(2) If the government digitised and released this data today we would surely wish them to release it without restriction, so that everyone can benefit and use the data as they like. There would be no good reason for the state to choose who can use the data and who cannot. If we would expect the government to do this, why would we apply a different standard to ourselves?
(3) As a charity, we must seek to ensure the best and fullest use of our charitable work for the public good. From this perspective, who are we to say whose use of data is valid or invalid? Why should we choose who can do what?
(4) In the long run, from a national or global perspective, this data like any other publicly created dataset should be open and free to ensure all the benefits can be made of it. If we try to keep it closed, then someone else will feel the need to re-digitise it. The first full, free and open version will be what is used, in the long run. Is it really the best way forward to risk that our work in digitising the data, by being partially closed (to commercial use for instance), should be supplanted and discarded as the result of a second effort in the future?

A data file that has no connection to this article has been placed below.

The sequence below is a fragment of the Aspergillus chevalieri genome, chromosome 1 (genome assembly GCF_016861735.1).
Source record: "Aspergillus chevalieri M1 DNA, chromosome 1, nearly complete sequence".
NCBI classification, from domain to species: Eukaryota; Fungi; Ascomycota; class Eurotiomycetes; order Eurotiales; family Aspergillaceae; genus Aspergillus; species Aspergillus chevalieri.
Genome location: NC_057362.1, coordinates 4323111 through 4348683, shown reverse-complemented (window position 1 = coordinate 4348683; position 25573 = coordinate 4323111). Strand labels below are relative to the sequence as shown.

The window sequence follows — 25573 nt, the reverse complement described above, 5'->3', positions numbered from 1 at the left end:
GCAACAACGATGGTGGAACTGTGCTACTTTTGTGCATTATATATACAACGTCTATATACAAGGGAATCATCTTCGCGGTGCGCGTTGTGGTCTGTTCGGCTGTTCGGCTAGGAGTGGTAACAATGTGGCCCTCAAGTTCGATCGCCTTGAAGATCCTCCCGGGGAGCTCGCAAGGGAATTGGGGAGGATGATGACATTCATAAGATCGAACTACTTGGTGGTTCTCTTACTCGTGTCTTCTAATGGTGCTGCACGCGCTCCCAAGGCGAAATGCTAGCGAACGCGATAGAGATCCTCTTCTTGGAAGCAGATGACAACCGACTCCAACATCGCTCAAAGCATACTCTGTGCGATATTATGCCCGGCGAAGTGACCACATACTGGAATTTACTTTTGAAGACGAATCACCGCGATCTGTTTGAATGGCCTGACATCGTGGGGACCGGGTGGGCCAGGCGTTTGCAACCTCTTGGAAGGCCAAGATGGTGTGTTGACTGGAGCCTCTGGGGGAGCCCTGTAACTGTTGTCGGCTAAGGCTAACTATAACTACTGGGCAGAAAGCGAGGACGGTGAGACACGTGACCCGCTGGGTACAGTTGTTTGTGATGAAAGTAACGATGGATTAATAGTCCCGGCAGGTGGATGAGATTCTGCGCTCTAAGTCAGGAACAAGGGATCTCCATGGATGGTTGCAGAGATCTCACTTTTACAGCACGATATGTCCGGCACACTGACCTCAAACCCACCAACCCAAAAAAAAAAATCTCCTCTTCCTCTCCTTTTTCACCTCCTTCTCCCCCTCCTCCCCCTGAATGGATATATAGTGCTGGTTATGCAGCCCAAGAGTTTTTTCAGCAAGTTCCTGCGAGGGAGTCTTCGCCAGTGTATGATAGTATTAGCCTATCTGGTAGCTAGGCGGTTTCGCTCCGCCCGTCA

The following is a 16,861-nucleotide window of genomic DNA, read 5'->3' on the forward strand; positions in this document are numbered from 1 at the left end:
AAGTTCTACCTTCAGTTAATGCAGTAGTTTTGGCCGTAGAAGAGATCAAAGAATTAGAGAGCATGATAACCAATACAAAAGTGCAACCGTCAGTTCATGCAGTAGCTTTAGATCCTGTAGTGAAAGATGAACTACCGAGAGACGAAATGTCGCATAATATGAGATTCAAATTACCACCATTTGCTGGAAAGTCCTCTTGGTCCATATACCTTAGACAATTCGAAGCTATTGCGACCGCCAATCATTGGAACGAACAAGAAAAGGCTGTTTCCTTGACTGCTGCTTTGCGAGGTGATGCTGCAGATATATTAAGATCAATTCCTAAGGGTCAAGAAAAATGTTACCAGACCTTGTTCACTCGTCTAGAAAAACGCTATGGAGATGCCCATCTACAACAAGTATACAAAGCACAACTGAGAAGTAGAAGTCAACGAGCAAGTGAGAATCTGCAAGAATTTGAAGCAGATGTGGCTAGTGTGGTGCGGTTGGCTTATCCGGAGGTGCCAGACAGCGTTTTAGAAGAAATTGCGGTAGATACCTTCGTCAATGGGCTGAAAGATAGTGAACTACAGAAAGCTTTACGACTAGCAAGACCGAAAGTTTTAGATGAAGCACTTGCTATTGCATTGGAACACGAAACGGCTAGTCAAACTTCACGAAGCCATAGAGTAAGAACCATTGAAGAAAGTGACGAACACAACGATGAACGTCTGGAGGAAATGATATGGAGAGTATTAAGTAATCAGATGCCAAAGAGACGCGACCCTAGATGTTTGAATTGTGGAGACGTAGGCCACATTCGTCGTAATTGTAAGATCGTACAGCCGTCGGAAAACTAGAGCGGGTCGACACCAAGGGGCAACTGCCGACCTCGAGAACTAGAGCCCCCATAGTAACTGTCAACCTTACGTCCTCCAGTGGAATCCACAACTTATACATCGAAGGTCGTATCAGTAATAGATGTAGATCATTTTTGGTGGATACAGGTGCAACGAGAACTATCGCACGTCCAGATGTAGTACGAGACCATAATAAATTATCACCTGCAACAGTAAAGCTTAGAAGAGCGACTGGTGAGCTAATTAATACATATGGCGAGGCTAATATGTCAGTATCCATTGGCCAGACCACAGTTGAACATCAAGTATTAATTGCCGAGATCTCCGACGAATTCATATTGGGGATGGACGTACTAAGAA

This change of perspective may well also change the way that commercial players work. Today, they compete by charging for access to closed datasets. They have no incentive to encourage sharing of transcriptions and data. If we start the sharing, they may (where our shared resources are best) find it is pragmatic to help us with these key resources. Of course, they won’t open up all their data, but where we do it best (as we do!) it will be pointless, expensive and bad for their business to try to duplicate what we do.
This is not fantasy: this is what happens in the software world today. Free and open source software, like Linux, Apache, -and a whole range of other software- is built by IBM, Apple, Google, Facebook and others, including many, many volunteers. They all work with open projects for a variety of reasons but the underlying point is that it makes business sense, for instance for reasons of quality and efficiency.